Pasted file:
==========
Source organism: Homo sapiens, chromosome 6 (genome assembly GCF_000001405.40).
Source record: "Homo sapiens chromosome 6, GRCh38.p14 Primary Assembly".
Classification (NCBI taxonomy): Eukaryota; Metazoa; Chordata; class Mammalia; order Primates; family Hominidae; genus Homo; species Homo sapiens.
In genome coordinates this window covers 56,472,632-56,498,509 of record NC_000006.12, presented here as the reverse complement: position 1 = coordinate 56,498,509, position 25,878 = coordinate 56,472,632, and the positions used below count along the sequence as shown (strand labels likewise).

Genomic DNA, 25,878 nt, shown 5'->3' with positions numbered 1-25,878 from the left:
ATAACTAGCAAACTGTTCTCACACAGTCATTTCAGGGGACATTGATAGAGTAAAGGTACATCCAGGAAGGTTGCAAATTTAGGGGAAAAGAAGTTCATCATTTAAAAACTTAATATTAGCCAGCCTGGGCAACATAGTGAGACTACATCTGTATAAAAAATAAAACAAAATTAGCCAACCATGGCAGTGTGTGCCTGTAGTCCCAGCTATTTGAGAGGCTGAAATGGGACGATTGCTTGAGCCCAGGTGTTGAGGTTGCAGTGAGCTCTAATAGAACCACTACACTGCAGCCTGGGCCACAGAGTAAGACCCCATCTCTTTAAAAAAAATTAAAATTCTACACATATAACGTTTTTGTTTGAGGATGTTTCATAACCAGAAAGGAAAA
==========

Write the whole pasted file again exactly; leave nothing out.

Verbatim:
Source organism: Homo sapiens, chromosome 6 (genome assembly GCF_000001405.40).
Source record: "Homo sapiens chromosome 6, GRCh38.p14 Primary Assembly".
Classification (NCBI taxonomy): Eukaryota; Metazoa; Chordata; class Mammalia; order Primates; family Hominidae; genus Homo; species Homo sapiens.
In genome coordinates this window covers 56,472,632-56,498,509 of record NC_000006.12, presented here as the reverse complement: position 1 = coordinate 56,498,509, position 25,878 = coordinate 56,472,632, and the positions used below count along the sequence as shown (strand labels likewise).

Genomic DNA, 25,878 nt, shown 5'->3' with positions numbered 1-25,878 from the left:
ATAACTAGCAAACTGTTCTCACACAGTCATTTCAGGGGACATTGATAGAGTAAAGGTACATCCAGGAAGGTTGCAAATTTAGGGGAAAAGAAGTTCATCATTTAAAAACTTAATATTAGCCAGCCTGGGCAACATAGTGAGACTACATCTGTATAAAAAATAAAACAAAATTAGCCAACCATGGCAGTGTGTGCCTGTAGTCCCAGCTATTTGAGAGGCTGAAATGGGACGATTGCTTGAGCCCAGGTGTTGAGGTTGCAGTGAGCTCTAATAGAACCACTACACTGCAGCCTGGGCCACAGAGTAAGACCCCATCTCTTTAAAAAAAATTAAAATTCTACACATATAACGTTTTTGTTTGAGGATGTTTCATAACCAGAAAGGAAAA